Windows 10: Microsoft now blames the manufacturer for the package manager it “copied” – but offers no apologies



Microsoft has now admitted that it did not give Canadian developer Keivan Beigi credit for his role in the new WinGet Windows 10 package manager.

Last week, Beigi, who created the open-source package manager AppGet for Windows, accused Microsoft of copying its work for WinGet without acknowledging the influence of its product.

Beigi says Microsoft has copied large parts of AppGet to provide WinGet, the Windows package manager announced in Microsoft Build 2020. Last week, he detailed his discussions with a senior Microsoft executive named Andrew who approached him. in July 2019 with an invitation to meet and discuss. “how we can make your life easier by building AppGet”.

SEE: Microsoft 365: A Cheat Sheet (Free PDF)

Andrew Clinick, a group program manager on the team responsible for installing apps on Windows, has now admitted that Microsoft had not given Beigi credit for AppGet’s influence on WinGet.

“Our goal is to provide a great product to our customers and our community where everyone can contribute and be recognized,” Clinick wrote.

“The last thing we want to do is alienate anyone in the process. That’s why we’re building it on GitHub outdoors where anyone can contribute.

“Over the past two days we’ve been listening and learning from our community and it’s clear that we haven’t achieved that goal. Specifically, we haven’t been up to par with Keivan and AppGet. It was. the last thing we wanted. ”

Beigi said he didn’t mind that Microsoft copied its open source Windows Package Manager, but argued that Microsoft should have at least correctly attributed the design of WinGet to AppGet, rather than describing it in Beigi’s words. as only “another package manager that exists”.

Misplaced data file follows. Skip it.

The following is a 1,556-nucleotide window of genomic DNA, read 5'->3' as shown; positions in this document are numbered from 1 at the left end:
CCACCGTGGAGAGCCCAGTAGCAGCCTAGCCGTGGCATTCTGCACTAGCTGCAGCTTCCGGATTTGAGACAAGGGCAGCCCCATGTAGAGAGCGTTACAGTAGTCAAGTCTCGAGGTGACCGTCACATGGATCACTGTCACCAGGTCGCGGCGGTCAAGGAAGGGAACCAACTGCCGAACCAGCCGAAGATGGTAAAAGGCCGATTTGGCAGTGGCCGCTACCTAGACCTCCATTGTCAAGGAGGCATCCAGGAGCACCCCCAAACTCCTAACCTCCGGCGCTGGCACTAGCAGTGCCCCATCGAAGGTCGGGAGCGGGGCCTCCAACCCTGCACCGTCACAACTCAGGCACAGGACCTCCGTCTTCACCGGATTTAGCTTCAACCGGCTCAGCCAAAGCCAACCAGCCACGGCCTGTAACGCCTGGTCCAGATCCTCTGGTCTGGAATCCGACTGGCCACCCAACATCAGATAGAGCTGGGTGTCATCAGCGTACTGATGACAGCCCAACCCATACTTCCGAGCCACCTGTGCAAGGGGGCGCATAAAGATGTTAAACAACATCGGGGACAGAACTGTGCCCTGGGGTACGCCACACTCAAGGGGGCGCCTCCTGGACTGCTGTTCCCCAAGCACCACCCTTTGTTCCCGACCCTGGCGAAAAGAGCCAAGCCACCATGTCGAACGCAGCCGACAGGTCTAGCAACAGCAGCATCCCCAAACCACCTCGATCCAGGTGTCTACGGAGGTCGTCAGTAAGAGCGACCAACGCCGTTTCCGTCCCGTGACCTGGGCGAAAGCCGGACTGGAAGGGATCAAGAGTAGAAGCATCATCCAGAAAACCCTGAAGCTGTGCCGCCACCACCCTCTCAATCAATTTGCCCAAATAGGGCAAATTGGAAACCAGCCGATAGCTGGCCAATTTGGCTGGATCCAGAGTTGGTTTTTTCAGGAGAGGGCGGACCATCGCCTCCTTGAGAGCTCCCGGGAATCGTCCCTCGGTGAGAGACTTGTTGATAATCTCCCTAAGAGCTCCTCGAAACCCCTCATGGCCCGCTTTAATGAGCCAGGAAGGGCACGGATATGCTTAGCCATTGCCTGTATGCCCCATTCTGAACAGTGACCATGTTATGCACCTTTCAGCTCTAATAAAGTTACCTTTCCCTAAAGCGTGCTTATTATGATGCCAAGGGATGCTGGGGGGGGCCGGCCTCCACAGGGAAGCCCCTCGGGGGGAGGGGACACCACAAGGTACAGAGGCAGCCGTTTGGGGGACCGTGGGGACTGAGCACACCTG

AppGet received a passing mention in Microsoft’s WinGet announcement after Microsoft described rival Windows package manager Chocolatey as having a “vibrant community with a massive collection of apps and a rich history supporting both open source clients and enterprises “.

“There are many more like AppGet, Npackd, and the PowerShell-based OneGet Package Manager-Manager,” Microsoft added.

Despite the late credit, Microsoft’s handling of AppGet and WinGet has been clumsy, callous, and marred by “slow and appalling communication speeds,” according to Beigi’s account.

Some would argue that Microsoft should have given the credit to Beigi without the developer raising the issue in the first place – especially given Microsoft’s efforts to shed its evil corporate image that has waged war on the open. source and which once followed the mantra “kiss, extend, and extinguish”.

Sometimes Microsoft buys side projects from developers, like the VisualZip utility, which was acquired from the same Microsoft engineer who also created Windows Task Manager in his den in the 1990s.

The passing mention of AppGet was another sore point for Beigi, who wrote in 2018 how issues with Chocolatey inspired him to relaunch the AppGet project that would eventually be of interest to Microsoft. AppGet currently has over 800 packages that it can install on Windows.

SEE: How to know if your device is eligible for the Windows 10 May 2020 Update

The Canadian developer says Andrew emailed him a week after their first meeting and told Beigi he had “an opportunity to help shape the future of Windows and app distribution in Azure / Microsoft 365 “, potentially as an employee where he would join Microsoft and that would be getting AppGet.

He went for an interview at Microsoft’s headquarters in Redmond in December, which apparently went “well”, but Andrew did not inform him that he would not get the job at Microsoft until six months later – the eve of the unveiling of the preview of WinGet at Build 2020.

“We also call AppGet in our blog post because we believe there will be room for different package managers on Windows,” Andrew told Beigi.

“You will see that our package manager is also based on GitHub, but obviously with our own implementation etc. Our package manager will also be open source, so we would obviously be happy to have any input from you.”

Luckily for Beigi, he wasn’t sure he wanted to work for such a large company, and he wasn’t excited about the prospect of moving from Canada to the United States. However, Beigi has decided that the product and project will now be phased out on August 1 due to the existence of Microsoft’s WinGet.

Clinick’s post, which is no apology, confirms Beigi’s account and details how AppGet helped Microsoft achieve “better product orientation” for WinGet:

  • No scripts during installation – something we fully agree with and do not allow with MSIX.
  • A rich manifesto definition within GitHub – the power of being open combined with rich declarative metadata about the app is so important to achieving Goal # 1.
  • Supports all types of Windows application installers.
  • Transparent updates for apps in the repository.



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